Great Falls Connection, April 27, 2016
Betty Swartz and Greg Haymans visited the Forestville Elementary School’s kindergarten last Wednesday, and first grade last Thursday to share how Great Falls used to be the most productive dairy farming community in Fairfax County. Swartz and Haymans answered the enthusiastic questions all of the students had on the subject.
Dairy is a food product that touches a child’s life almost daily. However, it was clear from the questioning that the children were unaware of what milk was, where it came from, how cows eat and digest, what was involved in getting milk from the cow into the carton, etc. Swartz helped them understand how our food is connected to the fields, the grass, fresh air, and healthy animals.
The children showed their appreciation and amazement for Swartz’s way of life that is a rarity in the community.
The Great Falls Historical Society is honoring Betty Nalls Swartz as the 2016 recipient of the Jean Tibbetts History Award on April 21 at the Great Falls Grange Hall.
To participate and attend email email@example.com or call Jan Schar at 703-759-3940.
The Great Falls Historical Society was formed in 1977 to bring the past into the present through education programs, research, oral histories, and more.
Great Falls Connection, March 23-29, 2016, page 6
Many residents of Great Falls have asked on many occasions how to research the history of the Fairfax County home they are living in. Susan Hellman, Architectural Historian, is the author of the research guidelines for researching historic buildings in Fairfax County (http://www.fairfaxcounty.gov/dpz/historic/ihs/research.htm), and shared her guidance with on Wednesday, Feb. 10 at the Great Falls Library. Whether researching on the Department of Planning and Zoning website, at the local courthouses, using the land tax books, analyzing physical structures, referring to personal property tax records, consulting historic maps or gathering newspaper articles, Hellman mapped out all the steps to take to gather all the possible clues to uncover the truth about your house. (You may visit at www.gfhs.org to find a link to Hellman’s presentation.)
#She gave very important tips: If your house was built before 1940, do not trust the date it may be listed because if the county had no idea of the date, they would just list the property as 1900. Structural features and research of family members provide better clues. When working with the Land Tax books, properties will be listed in alphabetical order, however the properties will not be in order within a letter – (For example, within A, Abbott and Abrams may be listed under A, however Abrams may come before Abbott – you need to examine the entire category.) Hellman warns that Oral Histories should only be considered as a starting point, as people’s memories are not factual -- rather they report impressions and memories that may not be accurate or precise.
Hellman used to be the Historian at the Virginia Room prior to conducting many historical research studies at the Fairfax County Department of Planning and Zoning.
Currently, she is the Historic Site Manager for the Carlyle House Historic Site in Alexandria. The Carlyle House is featured prominently in the new PBS mini-series “Mercy Street.” Hellman is a past Acting Director of the Woodlawn and Pope-Leighey House. A graduate of Duke University, she has a master of Art degree in Architectural History from the University of Virginia.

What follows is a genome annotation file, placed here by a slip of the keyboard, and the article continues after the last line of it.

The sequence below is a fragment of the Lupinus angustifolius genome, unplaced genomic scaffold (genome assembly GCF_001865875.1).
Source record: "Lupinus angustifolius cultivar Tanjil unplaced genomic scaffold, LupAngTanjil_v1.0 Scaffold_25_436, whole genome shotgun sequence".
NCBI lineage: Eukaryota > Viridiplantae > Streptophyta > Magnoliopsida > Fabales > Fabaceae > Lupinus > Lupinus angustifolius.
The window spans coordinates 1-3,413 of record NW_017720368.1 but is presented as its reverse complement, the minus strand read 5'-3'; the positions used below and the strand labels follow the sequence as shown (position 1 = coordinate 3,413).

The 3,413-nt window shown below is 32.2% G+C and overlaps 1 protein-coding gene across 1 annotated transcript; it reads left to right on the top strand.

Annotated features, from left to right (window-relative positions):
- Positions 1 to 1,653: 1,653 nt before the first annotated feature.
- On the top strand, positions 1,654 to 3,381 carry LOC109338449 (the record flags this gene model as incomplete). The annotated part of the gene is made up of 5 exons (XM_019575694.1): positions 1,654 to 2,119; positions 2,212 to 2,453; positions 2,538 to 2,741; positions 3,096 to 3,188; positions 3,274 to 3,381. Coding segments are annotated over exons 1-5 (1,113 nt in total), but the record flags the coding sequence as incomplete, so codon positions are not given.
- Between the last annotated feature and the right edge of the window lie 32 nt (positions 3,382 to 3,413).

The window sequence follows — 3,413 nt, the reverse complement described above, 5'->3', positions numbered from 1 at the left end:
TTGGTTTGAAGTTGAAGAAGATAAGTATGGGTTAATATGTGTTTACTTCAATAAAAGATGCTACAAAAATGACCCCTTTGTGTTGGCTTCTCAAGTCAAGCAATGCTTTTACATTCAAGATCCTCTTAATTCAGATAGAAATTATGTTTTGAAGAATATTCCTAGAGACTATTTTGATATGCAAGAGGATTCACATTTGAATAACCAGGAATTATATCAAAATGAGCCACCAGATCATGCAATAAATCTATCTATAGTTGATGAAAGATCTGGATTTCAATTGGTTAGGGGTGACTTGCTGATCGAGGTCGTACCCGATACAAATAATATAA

The Great Falls Historical Society’s March Program, Living on the Land (Part 2): “Equestrian” Great Falls will take place on Wednesday, March 9 at the Great Falls Library at 7 p.m. The spacious pastoral setting, uniquely characteristic of Great Falls, provides a vital setting for a wide range of equestrian activities. Hear the stories of how local horse people experience the land. Hear how equestrian families, local barns and riding schools experience oneness with the land as they care for their animals and enjoy their sport. Presenters include Georgia Bay of Lift Me Up!, Sharon Molster of Black Hill Stables, Karen Washburn, equestrian homestead, Weslie Karber, Normandy Farm, and Pam Mc Dormen, Southdown and homestead.
The Great Falls Historical Society was organized in 1977 to promote community spirit by bringing the past into the present. The March program uncovers residents’ many experiences of a pastoral setting of Great Falls at a time when the community wrestles with such land preservation issues as Brooks Farm and Marmota Farm, some of the last vestiges of an agrarian past.
Great Falls Connection, February 29, 2016
Dairy farming was the most prevalent economic activity in the Great Falls area from the 1880s, after the Civil War, through to 1989, when the very last functioning dairy farm was sold. From the 1980s to the present, there has been a lot of local activity around mega-mansions, cul-de-sacs, and mowed lawns. However, the mission of our local citizens association, formed in the late-1960s, has been “To preserve and protect the semi-rural character of Great Falls.” The Great Falls Historical Society’s January Program, Living on the Land: Semi-Rural Great Falls, featured five local residents who bring their land into abundant life in remarkable ways, establishing a deep and enduring connection with their land.
Dave Kondner grew up on a 350-acre cattle ranch in the Maryland countryside. Although there wasn’t much money in small farming, he always loved the natural environment. When he found his 5-acre property in Great Falls, so close to urban amenities but shielded from the urban hubbub, Kondner and his wife bought a five-acre former horse farm with a house and barn, completely fenced, with a pond and lots of untouched countryside.